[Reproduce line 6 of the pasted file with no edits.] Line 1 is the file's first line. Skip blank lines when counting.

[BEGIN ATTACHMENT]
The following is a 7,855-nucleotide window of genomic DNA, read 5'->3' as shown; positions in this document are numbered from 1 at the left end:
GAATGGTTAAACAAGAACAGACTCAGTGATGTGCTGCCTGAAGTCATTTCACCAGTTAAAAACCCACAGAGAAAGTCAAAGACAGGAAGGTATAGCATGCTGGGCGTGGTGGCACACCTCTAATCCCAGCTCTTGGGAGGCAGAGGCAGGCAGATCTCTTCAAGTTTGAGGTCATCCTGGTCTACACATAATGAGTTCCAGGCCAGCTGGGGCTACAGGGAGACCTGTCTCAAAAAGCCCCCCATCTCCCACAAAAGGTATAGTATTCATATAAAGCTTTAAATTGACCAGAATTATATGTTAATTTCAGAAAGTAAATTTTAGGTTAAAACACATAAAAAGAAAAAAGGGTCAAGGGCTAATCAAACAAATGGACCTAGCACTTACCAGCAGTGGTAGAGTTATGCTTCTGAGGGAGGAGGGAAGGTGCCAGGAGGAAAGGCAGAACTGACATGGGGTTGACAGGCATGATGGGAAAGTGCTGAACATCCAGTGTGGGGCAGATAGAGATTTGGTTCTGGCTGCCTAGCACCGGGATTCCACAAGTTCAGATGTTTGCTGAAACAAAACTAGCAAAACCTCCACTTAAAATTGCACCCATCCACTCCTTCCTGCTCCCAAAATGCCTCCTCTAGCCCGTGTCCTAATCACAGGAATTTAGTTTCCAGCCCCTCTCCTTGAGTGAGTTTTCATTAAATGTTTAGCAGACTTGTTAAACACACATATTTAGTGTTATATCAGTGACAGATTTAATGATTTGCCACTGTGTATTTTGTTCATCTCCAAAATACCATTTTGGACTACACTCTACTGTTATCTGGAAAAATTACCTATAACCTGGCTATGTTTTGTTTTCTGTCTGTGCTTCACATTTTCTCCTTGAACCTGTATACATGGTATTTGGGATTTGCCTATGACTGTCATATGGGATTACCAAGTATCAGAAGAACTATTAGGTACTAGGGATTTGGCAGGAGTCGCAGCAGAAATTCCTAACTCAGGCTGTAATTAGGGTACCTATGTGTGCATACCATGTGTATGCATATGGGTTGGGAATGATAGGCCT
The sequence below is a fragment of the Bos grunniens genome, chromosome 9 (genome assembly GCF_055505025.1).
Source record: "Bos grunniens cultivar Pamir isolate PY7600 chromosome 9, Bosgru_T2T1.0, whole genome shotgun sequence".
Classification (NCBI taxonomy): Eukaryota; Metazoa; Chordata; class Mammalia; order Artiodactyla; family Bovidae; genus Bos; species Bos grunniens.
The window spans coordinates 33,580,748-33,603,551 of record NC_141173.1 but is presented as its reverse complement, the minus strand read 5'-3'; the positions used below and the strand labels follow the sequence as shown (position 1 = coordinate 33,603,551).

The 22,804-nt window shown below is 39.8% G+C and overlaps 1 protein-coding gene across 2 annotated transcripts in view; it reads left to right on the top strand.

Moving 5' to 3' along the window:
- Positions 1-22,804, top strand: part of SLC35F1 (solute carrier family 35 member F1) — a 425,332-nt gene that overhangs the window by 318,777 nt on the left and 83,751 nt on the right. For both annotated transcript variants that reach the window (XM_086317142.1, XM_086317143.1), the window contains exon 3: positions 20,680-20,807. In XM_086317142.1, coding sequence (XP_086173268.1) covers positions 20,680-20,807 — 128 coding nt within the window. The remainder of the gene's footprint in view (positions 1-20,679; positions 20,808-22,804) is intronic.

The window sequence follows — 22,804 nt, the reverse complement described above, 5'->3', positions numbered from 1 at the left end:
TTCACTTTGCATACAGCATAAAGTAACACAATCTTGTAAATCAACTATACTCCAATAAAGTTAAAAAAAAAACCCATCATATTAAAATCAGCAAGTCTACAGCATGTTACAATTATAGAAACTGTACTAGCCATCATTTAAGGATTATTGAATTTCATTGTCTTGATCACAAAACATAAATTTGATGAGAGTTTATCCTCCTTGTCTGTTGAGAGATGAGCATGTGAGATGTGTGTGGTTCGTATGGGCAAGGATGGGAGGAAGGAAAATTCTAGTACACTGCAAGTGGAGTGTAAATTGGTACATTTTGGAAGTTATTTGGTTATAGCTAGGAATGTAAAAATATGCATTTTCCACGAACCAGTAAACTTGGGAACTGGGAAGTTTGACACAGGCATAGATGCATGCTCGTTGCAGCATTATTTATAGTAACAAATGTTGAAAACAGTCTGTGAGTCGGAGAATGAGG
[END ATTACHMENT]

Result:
The window spans coordinates 33,580,748-33,603,551 of record NC_141173.1 but is presented as its reverse complement, the minus strand read 5'-3'; the positions used below and the strand labels follow the sequence as shown (position 1 = coordinate 33,603,551).